The extra-base hit parade would continue in the NLDS against the Atlanta Braves, with Alfonzo banging out four more doubles in the six-game series. His fourth double, leading off the sixth inning of Game 6, helped start a rally for the Mets, who had already fallen behind the Braves by five runs. However, the Mets' rally eventually fell short, as the Mets lost the game and the pennant to the Braves in the 11th inning. Although the Mets failed to advance to the World Series, the team exceeded expectations, with Edgardo Alfonzo playing a key role in their successful season.
During the regular season, Fonzie hit .304 with 41 doubles, 27 HR, 108 RBI and a franchise-record 123 runs scored. In ten postseason games, Alfonzo added five doubles, three home runs, seven RBI and eight runs scored, with most of the extra-base hits coming at crucial points of the game. For his efforts, Fonzie earned his first Silver Slugger Award and finished eighth in the National League MVP vote, becoming one of three Mets to finish in the top ten (Mike Piazza finished sixth and Robin Ventura placed seventh).
Edgardo Alfonzo's transformation from solid player to elite hitter coincided with the Mets' rise to the top of the National League. The Mets still hadn't gotten to the World Series, and made that their goal for the 2000 season. Although Alfonzo had a near-perfect season in 1999, he still felt that he could take his game to another level by becoming a more patient hitter, thereby getting better pitches to hit and drawing more walks. By making that his goal for the 2000 season, he felt that the team would become more efficient and had a better chance for success. Alfonzo was able to achieve his goal and took the team with him for the ride.
Fonzie finished the 2000 season with career-highs in batting average (.324), on-base percentage (.425) and walks (95). He also added 40 doubles (becoming the first Met to record multiple seasons of 40 or more two-base hits), 25 HR, 94 RBI, 109 runs scored and his first selection to the National League All-Star team. However, in a year full of memorable moments, one of them stood out above all others.
On June 30, 2000, the Mets were in the midst of a crucial four-game series against their nemesis, the Atlanta Braves. The series was already one of the most eagerly anticipated regular season series since the mid-'80s Mets-Cardinals late-season clashes. However, this one had an extra appeal to it because it was Braves' closer John Rocker's first appearance in New York after his tell-all interview with Sports Illustrated during the off-season, where he discussed his opinion of New Yorkers. With the game almost secondary to the John Rocker circus, the Mets lost the first game of the series and were in danger of dropping the second game to the Braves after Brian Jordan's three-run homer off Eric Cammack in the top of the eighth inning gave Atlanta an 8-1 lead. The Mets did put runners at the corners with one out in the bottom of the eighth, but Robin Ventura grounded out (making the score 8-2), leaving the Mets one out away from ending the inning. They would wait quite some time for that last out to be recorded.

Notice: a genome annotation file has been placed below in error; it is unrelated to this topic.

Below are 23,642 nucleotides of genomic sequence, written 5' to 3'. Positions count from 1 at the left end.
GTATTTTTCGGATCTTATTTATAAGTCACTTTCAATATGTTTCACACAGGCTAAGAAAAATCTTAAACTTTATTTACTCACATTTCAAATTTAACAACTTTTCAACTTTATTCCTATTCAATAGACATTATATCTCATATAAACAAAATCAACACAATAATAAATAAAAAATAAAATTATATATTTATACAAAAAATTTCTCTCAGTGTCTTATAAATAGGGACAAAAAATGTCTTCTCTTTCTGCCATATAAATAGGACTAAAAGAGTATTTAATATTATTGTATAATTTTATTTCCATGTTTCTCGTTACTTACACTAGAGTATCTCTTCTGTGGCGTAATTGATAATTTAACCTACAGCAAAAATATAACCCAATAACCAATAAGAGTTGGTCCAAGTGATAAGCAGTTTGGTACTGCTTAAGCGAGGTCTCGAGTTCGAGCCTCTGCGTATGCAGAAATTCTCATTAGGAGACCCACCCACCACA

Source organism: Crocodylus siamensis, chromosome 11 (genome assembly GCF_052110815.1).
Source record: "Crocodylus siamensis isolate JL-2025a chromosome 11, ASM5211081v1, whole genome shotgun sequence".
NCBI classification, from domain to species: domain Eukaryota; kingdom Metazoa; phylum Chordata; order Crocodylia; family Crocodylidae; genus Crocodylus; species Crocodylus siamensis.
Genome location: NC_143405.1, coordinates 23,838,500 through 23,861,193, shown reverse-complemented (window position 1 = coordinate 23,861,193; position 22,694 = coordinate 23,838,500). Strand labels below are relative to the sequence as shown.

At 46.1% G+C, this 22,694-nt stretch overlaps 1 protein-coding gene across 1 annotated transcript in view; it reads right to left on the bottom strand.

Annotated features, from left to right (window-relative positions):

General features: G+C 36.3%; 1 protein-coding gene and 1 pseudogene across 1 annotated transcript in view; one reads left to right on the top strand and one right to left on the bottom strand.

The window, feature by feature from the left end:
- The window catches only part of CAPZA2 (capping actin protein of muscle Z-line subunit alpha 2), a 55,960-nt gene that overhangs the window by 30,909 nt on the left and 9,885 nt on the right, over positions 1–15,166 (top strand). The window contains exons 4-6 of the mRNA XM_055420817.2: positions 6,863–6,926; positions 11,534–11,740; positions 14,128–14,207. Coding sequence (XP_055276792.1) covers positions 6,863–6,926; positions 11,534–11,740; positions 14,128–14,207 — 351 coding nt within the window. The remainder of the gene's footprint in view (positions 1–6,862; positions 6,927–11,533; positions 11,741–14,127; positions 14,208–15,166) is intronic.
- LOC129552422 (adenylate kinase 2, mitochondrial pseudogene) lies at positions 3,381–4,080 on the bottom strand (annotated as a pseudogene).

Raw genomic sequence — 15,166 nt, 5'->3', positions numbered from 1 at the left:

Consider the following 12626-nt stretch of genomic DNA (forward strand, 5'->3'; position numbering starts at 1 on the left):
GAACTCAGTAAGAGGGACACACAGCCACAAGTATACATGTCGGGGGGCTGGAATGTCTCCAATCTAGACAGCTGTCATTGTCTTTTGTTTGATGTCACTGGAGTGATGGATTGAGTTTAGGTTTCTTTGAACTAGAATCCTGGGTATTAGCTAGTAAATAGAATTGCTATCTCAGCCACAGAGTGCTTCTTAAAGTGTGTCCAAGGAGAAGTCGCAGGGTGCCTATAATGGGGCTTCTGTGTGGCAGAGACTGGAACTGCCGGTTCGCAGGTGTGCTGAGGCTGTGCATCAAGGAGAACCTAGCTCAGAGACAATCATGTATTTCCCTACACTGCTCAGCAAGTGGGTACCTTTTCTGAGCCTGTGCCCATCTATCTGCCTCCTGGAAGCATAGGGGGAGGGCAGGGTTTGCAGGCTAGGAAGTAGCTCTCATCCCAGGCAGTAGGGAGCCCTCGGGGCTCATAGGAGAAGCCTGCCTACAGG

Singles by Todd Zeile and Jay Payton made the score 8-3 and left two runners on base. Benny Agbayani then walked on a 3-2 pitch to load the bases. Pinch-hitter Mark Johnson then drew another full-count walk to force in a run. It was now 8-4 and the tying run was at the plate in the form of Melvin Mora. He became the third consecutive batter to walk on a 3-2 pitch, making the score 8-5. After Derek Bell walked to cut the lead to 8-6, Edgardo Alfonzo came up to bat. Terry Mulholland, the third pitcher used by the Braves in the inning, was able to get ahead in the count, trying desperately not to make Alfonzo the fifth consecutive batter to draw a base on balls, especially with the dangerous Mike Piazza looming in the on-deck circle. One strike away from finally ending the inning, Mulholland tried to be too careful with Alfonzo. Fonzie drilled a ball through the hole to left field, driving in Joe McEwing (who had been inserted as a pinch-runner for Johnson) and Mora. One pitch later, Piazza scorched a line drive three-run homer off the padding above the left field wall near the foul pole. The Mets had scored ten runs in the eighth inning (nine of which crossed the plate after two were out) against their hated division rivals.
Although the biggest blow of the inning came off the bat of Mike Piazza, it was Edgardo Alfonzo's clutch two-out, two-strike, two-run single that pulled the Mets even, setting the stage for Piazza's heroics. The game personified everything that was right about the Mets in the year 2000. They were loaded with great individual players who could come up with clutch hits such as Edgardo Alfonzo and Mike Piazza, but also had their share of smaller role players, like Benny Agbayani and Jay Payton who would do whatever it took to help the Mets win.
The Mets did not have to sweat it out over the final days of the 2000 season to make the playoffs as they did in 1999, cruising to their second consecutive wild card berth. Once again, the Mets were going out west to begin the NLDS, this time against the NL West champion San Francisco Giants. The Mets would fall in Game 1, but Edgardo Alfonzo provided another big hit that loomed large after the final out was recorded in Game 2.